What if the restaurant business followed the medical mindset, part 2

September 21, 2008 at 1:55 pm (Uncategorized)

I’m sitting here at Tino’s restaurant wondering how much longer my food is going to take. I’ve been here for at least 20 minutes already and no one has taken my order. A waitress has passed by me twice without giving me my meal. In fact, she’s avoiding eye contact because she knows it’s her job and she just doesn’t want to do it.

I had to start coming here because my old restaurant, Great Papa’s, has become too expensive. I can no longer afford my prior chef. He kept raising his rates citing nonsense like overhead and food poisoning insurance. I’m pretty sure that he just wants more money so he can join a country club. We all know how greedy chefs are.

Christ, how long is this going to take? Is he out playing golf somewhere? Just where is my chef? My waitress mentioned something about a kitchen fire. My last chef tried to use the emergency excuse whenever he wanted free time to surf the Internet, too.

Doesn’t he know that food is a basic right? I can’t go on if these meals become too expensive. Why does he keep raising the rates? There needs to be some kind of intervention. A system where food can be given to the good citizens of this nation so that we can eat and know that our bellies will not starve. On top of that, I need everything on the menu, right now, and for free. And I don’t care how many times they tell me that the food won’t mix well together. Don’t let laziness be an excuse.

I don’t trust the chefs and chef assistants anyway. They’re always making mistakes. There needs to be more oversight of their assistants, the food prepares. Lord knows I don’t want them messing up my food. Just last week my friend Joanna got food poisoning from eating the shrimp. She stayed up the whole night vomiting. That crazy ER doctor that she went to see tried to pawn it off on my friend by saying she was throwing up because she had been drinking too much whiskey. I’m pretty sure that the doctor was in cahoots with the chef.



  1. Mary said,

    Hee hee, very funny! And of course the doctor was in cahoots with the chef! They’re out playing golf together in the same country club, laughing about their diabolical plan! The chef poisons people so that they have to see the doctor, so he gets more money, and the doc, in turn, reccomends the chef’s restaurant to his patients so that the chef can get more money! I wonder why no one has realized this before!

    As usual, very funny and well written post! I loved the first person perspective on the whole thing. Awesome job!

  2. anonymous said,

    Dude, you obviously know *nothing* about food production.

    There needs to be some kind of intervention, you say. Uh, well, there already is.

    The U.S. has historically subsidized food production in the form of price supports for farmers, low-cost commodity distribution programs and so on, to ensure that basic food costs remain affordable to everyone. What a concept! And if you’re really down and out, there’s always the food shelf or the soup kitchen, because most communities see it as a public service to help hungry people receive the basics.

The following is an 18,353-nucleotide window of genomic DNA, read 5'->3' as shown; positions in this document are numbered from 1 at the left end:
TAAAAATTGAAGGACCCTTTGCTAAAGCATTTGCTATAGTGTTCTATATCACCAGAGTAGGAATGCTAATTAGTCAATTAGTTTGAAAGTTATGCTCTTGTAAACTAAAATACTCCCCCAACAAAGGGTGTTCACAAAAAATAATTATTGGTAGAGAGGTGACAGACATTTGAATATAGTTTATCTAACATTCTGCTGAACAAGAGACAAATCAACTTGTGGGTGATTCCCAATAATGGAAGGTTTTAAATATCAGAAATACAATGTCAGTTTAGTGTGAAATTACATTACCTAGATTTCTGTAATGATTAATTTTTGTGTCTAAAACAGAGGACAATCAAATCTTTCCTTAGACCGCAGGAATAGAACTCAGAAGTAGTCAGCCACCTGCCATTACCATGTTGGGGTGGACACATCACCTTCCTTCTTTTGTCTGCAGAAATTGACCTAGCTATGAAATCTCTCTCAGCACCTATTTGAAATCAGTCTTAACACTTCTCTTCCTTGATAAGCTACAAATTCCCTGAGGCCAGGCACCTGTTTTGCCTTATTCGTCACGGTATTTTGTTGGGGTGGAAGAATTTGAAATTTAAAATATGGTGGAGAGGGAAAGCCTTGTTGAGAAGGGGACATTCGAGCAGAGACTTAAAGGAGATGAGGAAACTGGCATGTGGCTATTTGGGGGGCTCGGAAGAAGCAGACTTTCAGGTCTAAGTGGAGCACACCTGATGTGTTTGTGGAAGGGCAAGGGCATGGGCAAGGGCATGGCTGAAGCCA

Great Papa’s and Tino’s are the equivalent of cosmetic surgery – a nice little luxury but not really necessary.

    If you really wanted to compare medicine and food production, you should be looking at the farmers. They’re the ones who do the real work. Ever shoveled manure on a dairy farm or a hog farm? Ever spent thousands of dollars on soybean seed, only to have your crop destroyed by a hailstorm in July, when it’s too late in the season to replant?

    Fishing and agriculture are the two most dangerous and difficult occupations in the U.S. Yet here you are, complaining about the service at Tino’s.

    I could go on, but hopefully you get the point that your analogy is just really, really dumb. I thought you were smarter than this.

  3. threejalap said,

    ^ I don’t think he gets it 😦

  4. Student said,

    I think “he” ^ does get it. He is clearly showing that the not very funny satire is a poor analogy. Nice try.

  5. Dr Schoor said,

    I think that medical practice has some things in common with food service. Both have to place patron health above all else and both have high overhead. A kitchen can spend $10K, even more, per month in energy costs just for the gas ovens. Add staff, electric, insurance, rent, etc and the costs can be much higher than a doctors. A doctor’s profit marging typically runs inthe 50 40 to 50% range while for most restaurants, the profit margin is ~2-5%. High end restaurants can do very well, but so can high end doctors.
    The name of the game for both doctors and restaurants is new and repeat customer business and keeping costs low without sacrificing service or quality.
    All in all, the food service industry is much more challenging than the medical practice business, as evidence by a higher fail rate year after year.
    Regarding your analogy to expecting free food or the entire menu for one low price, it kind of works for me. The only problem without is that you lump no insurance patients with insurance patients. For people with great insurance, your analagy works. For those with no coverage, the analogy fall flat as they pay maximally for everything, ie they pay $100 per glass of soda. For those of us in the middle, we get stuck with unexpected bills. In your example, a 30% gratuity fee that was not published in the literature before you chose the restaurant.
    Anyway, good post. Provocative.

  6. marcia (2) said,

    Hey, anon @ 11:47 —Great Papa’s and Tino’s are the equivalent of cosmetic surgery – a nice little luxury but not really necessary.



  7. angrydoc said,

    Epicurious Shrugged.

    Ayn Rand fans would see the irony immediately.

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